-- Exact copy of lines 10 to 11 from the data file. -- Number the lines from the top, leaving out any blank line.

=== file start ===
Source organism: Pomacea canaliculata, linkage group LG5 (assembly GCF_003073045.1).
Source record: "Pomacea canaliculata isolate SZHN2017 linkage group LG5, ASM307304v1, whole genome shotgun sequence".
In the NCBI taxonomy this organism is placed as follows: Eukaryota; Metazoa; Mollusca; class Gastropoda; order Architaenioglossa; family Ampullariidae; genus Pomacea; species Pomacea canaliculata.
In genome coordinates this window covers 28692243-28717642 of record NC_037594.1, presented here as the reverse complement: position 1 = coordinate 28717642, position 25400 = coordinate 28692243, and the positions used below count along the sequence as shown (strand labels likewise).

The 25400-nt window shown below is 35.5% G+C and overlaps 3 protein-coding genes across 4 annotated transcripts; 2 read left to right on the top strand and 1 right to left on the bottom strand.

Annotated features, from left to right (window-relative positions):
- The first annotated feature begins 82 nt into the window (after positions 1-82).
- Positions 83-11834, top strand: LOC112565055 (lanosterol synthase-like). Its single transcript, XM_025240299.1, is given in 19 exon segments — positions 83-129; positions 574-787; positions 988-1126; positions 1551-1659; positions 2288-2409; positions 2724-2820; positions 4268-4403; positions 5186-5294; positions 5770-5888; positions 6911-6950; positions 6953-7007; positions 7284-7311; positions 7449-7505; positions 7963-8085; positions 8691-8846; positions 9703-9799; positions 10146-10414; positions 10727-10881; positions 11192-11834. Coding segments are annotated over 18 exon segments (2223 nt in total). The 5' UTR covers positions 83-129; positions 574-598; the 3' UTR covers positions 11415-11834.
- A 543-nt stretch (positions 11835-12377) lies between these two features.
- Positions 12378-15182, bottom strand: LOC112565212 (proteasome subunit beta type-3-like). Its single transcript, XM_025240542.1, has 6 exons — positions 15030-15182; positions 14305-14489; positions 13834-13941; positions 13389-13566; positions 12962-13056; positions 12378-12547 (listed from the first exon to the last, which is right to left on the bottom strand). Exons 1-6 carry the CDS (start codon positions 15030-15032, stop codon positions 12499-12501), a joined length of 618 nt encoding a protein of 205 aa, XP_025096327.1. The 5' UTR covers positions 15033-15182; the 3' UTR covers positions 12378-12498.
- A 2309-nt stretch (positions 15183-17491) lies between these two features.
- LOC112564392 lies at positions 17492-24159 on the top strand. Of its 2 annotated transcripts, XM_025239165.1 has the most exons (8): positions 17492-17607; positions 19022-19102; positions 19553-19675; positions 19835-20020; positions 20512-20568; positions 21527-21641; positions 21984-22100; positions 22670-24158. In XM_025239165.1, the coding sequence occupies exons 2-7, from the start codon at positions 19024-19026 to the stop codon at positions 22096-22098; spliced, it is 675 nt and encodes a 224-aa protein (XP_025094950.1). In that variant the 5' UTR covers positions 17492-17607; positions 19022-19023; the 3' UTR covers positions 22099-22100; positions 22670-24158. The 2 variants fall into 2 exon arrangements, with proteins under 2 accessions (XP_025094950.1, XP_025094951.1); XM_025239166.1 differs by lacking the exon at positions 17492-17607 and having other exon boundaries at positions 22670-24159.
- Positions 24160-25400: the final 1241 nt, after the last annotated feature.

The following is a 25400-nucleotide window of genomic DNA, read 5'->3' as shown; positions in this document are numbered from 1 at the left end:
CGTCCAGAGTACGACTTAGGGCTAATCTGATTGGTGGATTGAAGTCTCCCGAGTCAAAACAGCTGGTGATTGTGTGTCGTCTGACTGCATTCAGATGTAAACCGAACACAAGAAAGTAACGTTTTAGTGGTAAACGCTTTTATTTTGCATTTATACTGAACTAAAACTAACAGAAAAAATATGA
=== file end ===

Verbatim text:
- Positions 12378-15182, bottom strand: LOC112565212 (proteasome subunit beta type-3-like). Its single transcript, XM_025240542.1, has 6 exons — positions 15030-15182; positions 14305-14489; positions 13834-13941; positions 13389-13566; positions 12962-13056; positions 12378-12547 (listed from the first exon to the last, which is right to left on the bottom strand). Exons 1-6 carry the CDS (start codon positions 15030-15032, stop codon positions 12499-12501), a joined length of 618 nt encoding a protein of 205 aa, XP_025096327.1. The 5' UTR covers positions 15033-15182; the 3' UTR covers positions 12378-12498.
- A 2309-nt stretch (positions 15183-17491) lies between these two features.